James Balog

James Dennis Balog is an American photographer whose work revolves around the relationship between humans and nature. Balog was born in Danville, Pennsylvania. Balog’s work has primarily evolved as a combination of art, science and environmental documentary. He made frequent trips to the White Mountains of New Hampshire and the wilderness rivers of Maine, and would later graduate to larger climbing expeditions in the Alps and Himalayas, along with first ascents in Alaska. An avid mountaineer with a graduate degree in geography and geomorphology, James is equally at home on a Himalayan peak or a whitewater river, the African savannah or polar icecaps. Outside of photography, he draws inspiration from the entire range of arts, including music, literature, painting, filmmaking, sculpture and architecture.

To reveal the impact of climate change, James founded the Extreme Ice Survey (EIS), the most wide-ranging, ground-based, photographic study of glaciers ever conducted. The project is featured in the highly acclaimed documentary, “Chasing Ice,” which won the award for Excellence in Cinematography at the 2012 Sundance Film Festival, as well as dozens of awards at film festivals worldwide. Chasing Ice was shortlisted for the 2013 Academy Awards. It has been screened at The White House, the U.S. Congress, the U.K. House of Commons and the United Nations.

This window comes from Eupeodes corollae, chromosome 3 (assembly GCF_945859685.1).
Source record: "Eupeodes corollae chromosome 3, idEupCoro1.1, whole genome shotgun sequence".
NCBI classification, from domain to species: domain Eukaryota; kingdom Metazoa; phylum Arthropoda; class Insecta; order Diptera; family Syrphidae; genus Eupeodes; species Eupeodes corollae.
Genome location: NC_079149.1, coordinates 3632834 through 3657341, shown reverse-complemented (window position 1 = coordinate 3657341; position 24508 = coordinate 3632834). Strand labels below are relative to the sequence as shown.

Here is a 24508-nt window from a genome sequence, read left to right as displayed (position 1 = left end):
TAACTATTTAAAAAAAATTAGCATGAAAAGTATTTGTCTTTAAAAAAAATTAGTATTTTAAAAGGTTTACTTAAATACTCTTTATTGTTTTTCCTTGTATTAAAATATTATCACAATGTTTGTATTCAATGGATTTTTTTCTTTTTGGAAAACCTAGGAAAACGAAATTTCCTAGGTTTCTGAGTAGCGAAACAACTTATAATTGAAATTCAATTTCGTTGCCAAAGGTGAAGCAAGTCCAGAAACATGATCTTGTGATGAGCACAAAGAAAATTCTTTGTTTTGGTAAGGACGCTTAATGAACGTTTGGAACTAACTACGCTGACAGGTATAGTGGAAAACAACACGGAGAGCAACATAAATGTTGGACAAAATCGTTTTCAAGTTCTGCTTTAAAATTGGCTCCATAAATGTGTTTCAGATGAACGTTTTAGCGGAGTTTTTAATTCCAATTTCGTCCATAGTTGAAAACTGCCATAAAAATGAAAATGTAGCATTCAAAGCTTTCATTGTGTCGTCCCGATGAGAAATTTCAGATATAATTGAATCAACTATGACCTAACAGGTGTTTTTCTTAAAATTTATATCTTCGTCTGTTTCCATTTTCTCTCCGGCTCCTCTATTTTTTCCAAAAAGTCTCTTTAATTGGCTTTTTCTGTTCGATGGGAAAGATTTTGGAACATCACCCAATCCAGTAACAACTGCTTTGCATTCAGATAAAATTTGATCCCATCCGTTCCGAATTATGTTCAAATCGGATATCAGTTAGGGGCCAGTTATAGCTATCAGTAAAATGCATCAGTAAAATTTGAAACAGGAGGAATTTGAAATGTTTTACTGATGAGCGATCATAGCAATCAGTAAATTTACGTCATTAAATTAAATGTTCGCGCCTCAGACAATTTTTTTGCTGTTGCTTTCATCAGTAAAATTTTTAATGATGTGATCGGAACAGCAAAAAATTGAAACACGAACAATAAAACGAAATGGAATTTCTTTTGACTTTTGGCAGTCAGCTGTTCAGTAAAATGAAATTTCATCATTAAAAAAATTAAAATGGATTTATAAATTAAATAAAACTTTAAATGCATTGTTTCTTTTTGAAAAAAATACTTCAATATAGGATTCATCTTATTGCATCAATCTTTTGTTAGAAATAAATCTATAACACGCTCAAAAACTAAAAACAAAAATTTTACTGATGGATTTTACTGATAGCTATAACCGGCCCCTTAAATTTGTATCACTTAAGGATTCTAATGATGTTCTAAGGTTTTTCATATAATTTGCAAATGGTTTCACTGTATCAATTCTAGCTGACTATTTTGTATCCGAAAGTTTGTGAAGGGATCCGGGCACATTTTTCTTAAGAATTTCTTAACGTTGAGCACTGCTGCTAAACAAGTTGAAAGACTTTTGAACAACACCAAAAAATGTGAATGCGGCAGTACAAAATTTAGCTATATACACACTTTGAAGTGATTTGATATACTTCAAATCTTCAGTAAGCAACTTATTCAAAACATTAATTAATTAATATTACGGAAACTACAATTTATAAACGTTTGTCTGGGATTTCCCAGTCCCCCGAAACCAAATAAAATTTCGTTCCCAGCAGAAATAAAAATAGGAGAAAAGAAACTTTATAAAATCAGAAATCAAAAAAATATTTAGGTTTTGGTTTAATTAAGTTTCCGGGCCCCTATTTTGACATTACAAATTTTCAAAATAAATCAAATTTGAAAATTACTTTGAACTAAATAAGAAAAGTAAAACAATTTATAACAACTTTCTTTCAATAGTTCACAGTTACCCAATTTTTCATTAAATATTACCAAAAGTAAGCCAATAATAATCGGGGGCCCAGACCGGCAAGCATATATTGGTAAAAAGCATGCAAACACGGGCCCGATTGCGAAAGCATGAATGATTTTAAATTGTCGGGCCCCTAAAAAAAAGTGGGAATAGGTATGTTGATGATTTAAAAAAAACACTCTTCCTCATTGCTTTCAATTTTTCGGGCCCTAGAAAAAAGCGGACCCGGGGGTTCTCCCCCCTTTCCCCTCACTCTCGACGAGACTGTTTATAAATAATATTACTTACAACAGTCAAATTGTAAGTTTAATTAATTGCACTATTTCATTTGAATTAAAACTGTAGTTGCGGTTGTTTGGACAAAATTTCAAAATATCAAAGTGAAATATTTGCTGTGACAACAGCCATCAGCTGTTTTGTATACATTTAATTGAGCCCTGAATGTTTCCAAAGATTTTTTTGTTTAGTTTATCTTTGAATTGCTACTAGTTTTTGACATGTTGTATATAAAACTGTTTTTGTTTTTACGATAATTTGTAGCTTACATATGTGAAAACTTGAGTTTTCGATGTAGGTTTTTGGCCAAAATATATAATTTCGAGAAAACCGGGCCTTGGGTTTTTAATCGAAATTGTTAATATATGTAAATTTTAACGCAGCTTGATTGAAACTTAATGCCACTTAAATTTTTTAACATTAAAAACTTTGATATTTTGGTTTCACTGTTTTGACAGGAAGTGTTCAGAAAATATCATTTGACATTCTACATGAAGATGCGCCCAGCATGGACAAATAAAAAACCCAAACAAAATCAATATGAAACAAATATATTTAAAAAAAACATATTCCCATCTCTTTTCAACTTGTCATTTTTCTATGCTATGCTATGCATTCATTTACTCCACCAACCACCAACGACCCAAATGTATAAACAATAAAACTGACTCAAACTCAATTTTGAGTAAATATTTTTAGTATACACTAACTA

James has been honored with many awards, including, in recent years, the Heinz Award, the Missouri School of Journalism’s Honor Medal for Distinguished Service, the Aspen Institute’s Visual Arts & Design Award, and the North American Nature Photography Association’s “Outstanding Photographer of the Year” award. He recently received an Honorary Doctor of Science Degree from the University of Alberta and the American Geophysical Union Presidential Citation for Science and Society.

Mr. Balog is the author of eight books. ICE: Portraits of Vanishing Glaciers was published by Rizzoli in 2012. Among his other titles are Tree: A New Vision of the American Forest (2004) and Survivors: A New Vision of Endangered Wildlife (1990), hailed as a major conceptual breakthrough in environmental photography.

James lives in the Rocky Mountains, near Boulder, Colorado, with his wife and two daughters.

Photo Courtesy of Adam LeWinter/Extreme Ice Survey